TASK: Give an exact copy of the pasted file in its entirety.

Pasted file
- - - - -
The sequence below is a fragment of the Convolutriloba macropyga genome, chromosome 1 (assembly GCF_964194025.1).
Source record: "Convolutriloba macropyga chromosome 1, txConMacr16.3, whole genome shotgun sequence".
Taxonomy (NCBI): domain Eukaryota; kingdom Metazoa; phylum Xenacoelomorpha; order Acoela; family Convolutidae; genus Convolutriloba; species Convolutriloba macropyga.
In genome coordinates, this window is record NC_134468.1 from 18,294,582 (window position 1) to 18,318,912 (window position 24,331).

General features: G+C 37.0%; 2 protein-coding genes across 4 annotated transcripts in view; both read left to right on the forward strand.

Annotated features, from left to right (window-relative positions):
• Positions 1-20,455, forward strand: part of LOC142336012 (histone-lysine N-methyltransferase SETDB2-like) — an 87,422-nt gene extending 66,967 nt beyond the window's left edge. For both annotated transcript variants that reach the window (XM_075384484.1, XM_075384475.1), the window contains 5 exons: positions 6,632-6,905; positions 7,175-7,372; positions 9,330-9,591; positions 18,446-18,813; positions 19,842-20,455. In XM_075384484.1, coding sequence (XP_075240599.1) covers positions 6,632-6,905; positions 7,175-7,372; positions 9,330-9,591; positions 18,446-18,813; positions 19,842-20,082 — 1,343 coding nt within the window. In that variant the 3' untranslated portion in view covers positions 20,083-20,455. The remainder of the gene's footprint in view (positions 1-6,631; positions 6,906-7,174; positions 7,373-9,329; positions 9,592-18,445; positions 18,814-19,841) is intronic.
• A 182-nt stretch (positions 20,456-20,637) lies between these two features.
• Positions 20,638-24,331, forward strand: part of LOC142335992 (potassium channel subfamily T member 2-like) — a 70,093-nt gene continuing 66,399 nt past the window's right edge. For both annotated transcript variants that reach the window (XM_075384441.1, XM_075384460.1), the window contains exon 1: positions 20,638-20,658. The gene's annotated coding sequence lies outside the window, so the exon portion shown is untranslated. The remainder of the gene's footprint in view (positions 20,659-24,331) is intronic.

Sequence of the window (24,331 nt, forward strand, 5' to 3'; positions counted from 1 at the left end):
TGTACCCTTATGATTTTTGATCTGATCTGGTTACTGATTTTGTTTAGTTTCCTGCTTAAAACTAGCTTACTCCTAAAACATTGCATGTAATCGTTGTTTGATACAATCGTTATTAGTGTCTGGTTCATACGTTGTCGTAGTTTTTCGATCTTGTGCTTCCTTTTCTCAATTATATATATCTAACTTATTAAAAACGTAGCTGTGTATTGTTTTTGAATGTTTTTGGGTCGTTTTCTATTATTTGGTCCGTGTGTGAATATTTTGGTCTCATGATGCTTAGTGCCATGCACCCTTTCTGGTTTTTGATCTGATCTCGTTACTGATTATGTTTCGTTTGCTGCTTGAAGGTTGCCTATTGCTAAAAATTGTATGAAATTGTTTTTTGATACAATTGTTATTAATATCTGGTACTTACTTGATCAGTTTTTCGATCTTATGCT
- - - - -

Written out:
The sequence below is a fragment of the Convolutriloba macropyga genome, chromosome 1 (assembly GCF_964194025.1).
Source record: "Convolutriloba macropyga chromosome 1, txConMacr16.3, whole genome shotgun sequence".
Taxonomy (NCBI): domain Eukaryota; kingdom Metazoa; phylum Xenacoelomorpha; order Acoela; family Convolutidae; genus Convolutriloba; species Convolutriloba macropyga.
In genome coordinates, this window is record NC_134468.1 from 18,294,582 (window position 1) to 18,318,912 (window position 24,331).

General features: G+C 37.0%; 2 protein-coding genes across 4 annotated transcripts in view; both read left to right on the forward strand.

Annotated features, from left to right (window-relative positions):
• Positions 1-20,455, forward strand: part of LOC142336012 (histone-lysine N-methyltransferase SETDB2-like) — an 87,422-nt gene extending 66,967 nt beyond the window's left edge. For both annotated transcript variants that reach the window (XM_075384484.1, XM_075384475.1), the window contains 5 exons: positions 6,632-6,905; positions 7,175-7,372; positions 9,330-9,591; positions 18,446-18,813; positions 19,842-20,455. In XM_075384484.1, coding sequence (XP_075240599.1) covers positions 6,632-6,905; positions 7,175-7,372; positions 9,330-9,591; positions 18,446-18,813; positions 19,842-20,082 — 1,343 coding nt within the window. In that variant the 3' untranslated portion in view covers positions 20,083-20,455. The remainder of the gene's footprint in view (positions 1-6,631; positions 6,906-7,174; positions 7,373-9,329; positions 9,592-18,445; positions 18,814-19,841) is intronic.
• A 182-nt stretch (positions 20,456-20,637) lies between these two features.
• Positions 20,638-24,331, forward strand: part of LOC142335992 (potassium channel subfamily T member 2-like) — a 70,093-nt gene continuing 66,399 nt past the window's right edge. For both annotated transcript variants that reach the window (XM_075384441.1, XM_075384460.1), the window contains exon 1: positions 20,638-20,658. The gene's annotated coding sequence lies outside the window, so the exon portion shown is untranslated. The remainder of the gene's footprint in view (positions 20,659-24,331) is intronic.

Sequence of the window (24,331 nt, forward strand, 5' to 3'; positions counted from 1 at the left end):
TGTACCCTTATGATTTTTGATCTGATCTGGTTACTGATTTTGTTTAGTTTCCTGCTTAAAACTAGCTTACTCCTAAAACATTGCATGTAATCGTTGTTTGATACAATCGTTATTAGTGTCTGGTTCATACGTTGTCGTAGTTTTTCGATCTTGTGCTTCCTTTTCTCAATTATATATATCTAACTTATTAAAAACGTAGCTGTGTATTGTTTTTGAATGTTTTTGGGTCGTTTTCTATTATTTGGTCCGTGTGTGAATATTTTGGTCTCATGATGCTTAGTGCCATGCACCCTTTCTGGTTTTTGATCTGATCTCGTTACTGATTATGTTTCGTTTGCTGCTTGAAGGTTGCCTATTGCTAAAAATTGTATGAAATTGTTTTTTGATACAATTGTTATTAATATCTGGTACTTACTTGATCAGTTTTTCGATCTTATGCT